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Actively considering NDP leadership bid, Heyman outlines vision

Not only is MLA George Heyman considering a run for the leadership of the British Columbia New Democratic Party, but he's beginning to articulate a platform and a vision.

"I'm actively considering it," said Heyman, who was first elected in 2013 in Vancouver-Fairview. "I will be considering it over the days and weeks to come."

In the long list of potential leaders, MLAs Mike Farnworth and John Horgan who placed second and third respectively in the 2011 bid are most frequently mentioned.

Said Heyman, "People are looking for some fresh ideas and fresh people and I think that will be a factor in this leadership race."

The NDP needs to communicate "a really clear vision" of how to address the issues that face British Columbians, he said. That means talking about good jobs, green jobs, environmental preservation and climate change.

It's a matter of taking the conversation beyond the environment versus jobs and talking about ways to have both, he said.

"If we do that well, I think we'll attract people who've tuned out and aren't voting," he said.

Heyman said he supports changing the voting system and the NDP should put forward a platform that attracts the votes of Green Party supporters or others who would like a new electoral system. He said he voted for the single transferable vote system himself, and that the next time such a question is put to the electorate the test shouldn't be as steep as it was in the last two referenda.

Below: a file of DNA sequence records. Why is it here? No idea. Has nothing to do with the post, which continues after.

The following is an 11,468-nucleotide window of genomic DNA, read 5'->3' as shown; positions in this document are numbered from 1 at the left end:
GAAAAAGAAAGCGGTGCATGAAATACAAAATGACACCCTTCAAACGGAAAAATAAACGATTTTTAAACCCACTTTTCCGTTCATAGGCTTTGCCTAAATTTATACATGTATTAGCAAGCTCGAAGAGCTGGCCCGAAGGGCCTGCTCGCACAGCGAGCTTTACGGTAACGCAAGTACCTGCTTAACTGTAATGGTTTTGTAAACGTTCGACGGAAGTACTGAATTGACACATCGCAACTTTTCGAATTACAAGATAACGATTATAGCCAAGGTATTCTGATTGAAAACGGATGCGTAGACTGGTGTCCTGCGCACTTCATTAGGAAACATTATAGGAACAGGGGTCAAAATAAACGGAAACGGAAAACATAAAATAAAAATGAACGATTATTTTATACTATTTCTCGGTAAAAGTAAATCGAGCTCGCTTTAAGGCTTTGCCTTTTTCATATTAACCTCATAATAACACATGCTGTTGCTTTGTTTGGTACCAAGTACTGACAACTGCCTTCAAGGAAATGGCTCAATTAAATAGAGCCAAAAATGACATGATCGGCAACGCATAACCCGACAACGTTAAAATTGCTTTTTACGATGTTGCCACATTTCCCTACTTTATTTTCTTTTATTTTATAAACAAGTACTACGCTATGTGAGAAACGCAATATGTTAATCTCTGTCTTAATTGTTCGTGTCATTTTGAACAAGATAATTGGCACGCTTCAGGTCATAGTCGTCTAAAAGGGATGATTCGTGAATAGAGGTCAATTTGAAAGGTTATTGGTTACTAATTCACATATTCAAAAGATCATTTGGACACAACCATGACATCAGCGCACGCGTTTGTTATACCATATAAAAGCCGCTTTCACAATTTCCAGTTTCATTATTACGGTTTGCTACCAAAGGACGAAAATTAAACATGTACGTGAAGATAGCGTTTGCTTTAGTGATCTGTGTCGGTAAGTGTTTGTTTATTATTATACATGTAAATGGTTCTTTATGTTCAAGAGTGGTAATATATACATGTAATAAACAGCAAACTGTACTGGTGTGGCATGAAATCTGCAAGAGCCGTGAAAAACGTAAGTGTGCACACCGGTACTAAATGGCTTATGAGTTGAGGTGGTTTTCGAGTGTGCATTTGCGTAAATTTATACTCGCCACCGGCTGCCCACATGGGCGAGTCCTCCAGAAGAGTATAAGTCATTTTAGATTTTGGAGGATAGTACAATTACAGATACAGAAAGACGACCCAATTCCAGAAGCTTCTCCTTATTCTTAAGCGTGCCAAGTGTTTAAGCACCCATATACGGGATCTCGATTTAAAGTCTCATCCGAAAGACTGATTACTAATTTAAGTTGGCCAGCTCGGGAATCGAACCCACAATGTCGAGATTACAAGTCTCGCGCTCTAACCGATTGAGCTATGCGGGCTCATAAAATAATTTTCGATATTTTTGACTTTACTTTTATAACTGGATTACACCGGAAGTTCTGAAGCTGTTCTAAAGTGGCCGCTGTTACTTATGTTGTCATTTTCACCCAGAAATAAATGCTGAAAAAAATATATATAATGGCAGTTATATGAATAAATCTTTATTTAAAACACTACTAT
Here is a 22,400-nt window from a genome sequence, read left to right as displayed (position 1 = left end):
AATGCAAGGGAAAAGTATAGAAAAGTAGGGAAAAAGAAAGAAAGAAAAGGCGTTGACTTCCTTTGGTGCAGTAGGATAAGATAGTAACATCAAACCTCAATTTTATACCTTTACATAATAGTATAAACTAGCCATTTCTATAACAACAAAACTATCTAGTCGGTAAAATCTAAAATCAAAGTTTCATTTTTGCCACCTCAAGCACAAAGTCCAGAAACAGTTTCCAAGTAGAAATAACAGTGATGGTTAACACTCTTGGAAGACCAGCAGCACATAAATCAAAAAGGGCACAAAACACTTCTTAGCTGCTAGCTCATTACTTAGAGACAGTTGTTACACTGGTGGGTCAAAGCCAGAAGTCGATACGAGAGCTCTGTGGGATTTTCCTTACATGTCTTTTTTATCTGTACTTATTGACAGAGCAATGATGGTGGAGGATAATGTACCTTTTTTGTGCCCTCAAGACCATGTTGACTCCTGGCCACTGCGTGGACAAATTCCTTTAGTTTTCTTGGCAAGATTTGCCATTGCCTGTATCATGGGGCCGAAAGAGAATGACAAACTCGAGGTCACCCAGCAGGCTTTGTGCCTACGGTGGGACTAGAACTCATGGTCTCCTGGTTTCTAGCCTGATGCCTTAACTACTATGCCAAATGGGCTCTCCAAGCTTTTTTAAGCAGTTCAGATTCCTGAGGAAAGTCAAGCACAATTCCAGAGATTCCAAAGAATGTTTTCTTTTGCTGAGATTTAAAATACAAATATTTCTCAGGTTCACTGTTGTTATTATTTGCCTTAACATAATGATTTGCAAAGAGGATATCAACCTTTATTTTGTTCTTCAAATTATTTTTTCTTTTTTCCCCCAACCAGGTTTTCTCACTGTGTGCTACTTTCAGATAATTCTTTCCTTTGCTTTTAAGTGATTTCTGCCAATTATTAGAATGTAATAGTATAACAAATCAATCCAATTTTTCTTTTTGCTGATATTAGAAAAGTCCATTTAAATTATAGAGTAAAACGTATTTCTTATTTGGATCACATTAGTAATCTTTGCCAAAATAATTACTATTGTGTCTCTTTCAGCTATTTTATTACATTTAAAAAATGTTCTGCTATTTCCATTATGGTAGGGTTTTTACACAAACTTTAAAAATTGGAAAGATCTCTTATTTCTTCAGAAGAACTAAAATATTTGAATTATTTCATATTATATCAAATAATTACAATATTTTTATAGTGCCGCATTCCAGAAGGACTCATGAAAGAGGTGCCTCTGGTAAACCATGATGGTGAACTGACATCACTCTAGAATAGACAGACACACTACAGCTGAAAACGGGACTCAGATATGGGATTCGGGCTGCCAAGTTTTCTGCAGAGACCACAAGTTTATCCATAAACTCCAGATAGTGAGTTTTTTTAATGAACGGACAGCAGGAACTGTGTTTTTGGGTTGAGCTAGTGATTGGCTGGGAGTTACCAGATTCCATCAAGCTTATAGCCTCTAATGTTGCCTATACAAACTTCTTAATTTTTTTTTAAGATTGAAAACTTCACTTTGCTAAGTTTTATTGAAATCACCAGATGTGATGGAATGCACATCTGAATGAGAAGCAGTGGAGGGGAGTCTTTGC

The NDP lost in May because it didn't do an effective job pointing out the government's failures, he said.

During the 1990s, when the NDP formed the government, Heyman was president of the BCGEU, which represents much of the provincial public service. In that role he was a vocal critic of the government, a strong negotiator and showed skill at finding win-win solutions, he said.

Heyman noted that some in his own party think he was too conciliatory as a union leader, but he says he dealt creatively with a difficult situation and saved a lot of people's jobs. "It's what I was elected to do," he said.

Asked if a former labour leader would make an easy target for the BC Liberals, Heyman said, "Christy Clark can spin it any way she wants."

Clark is someone who has done nothing in her life other than politics, except for a short period as "a shock radio host," he said.

Heyman said his own experience includes work in the ministry of forests, time as a labour leader and as head of the Sierra Club of B.C. where he advocated for both clean jobs and a clean environment. Each organization he led has been well-managed financially, he said.

"I don't think I'm that easy to caricature," he said. "I've done too many things."

Andrew MacLeod is The Tyee's Legislative Bureau Chief in Victoria. Find him on Twitter or reach him here.

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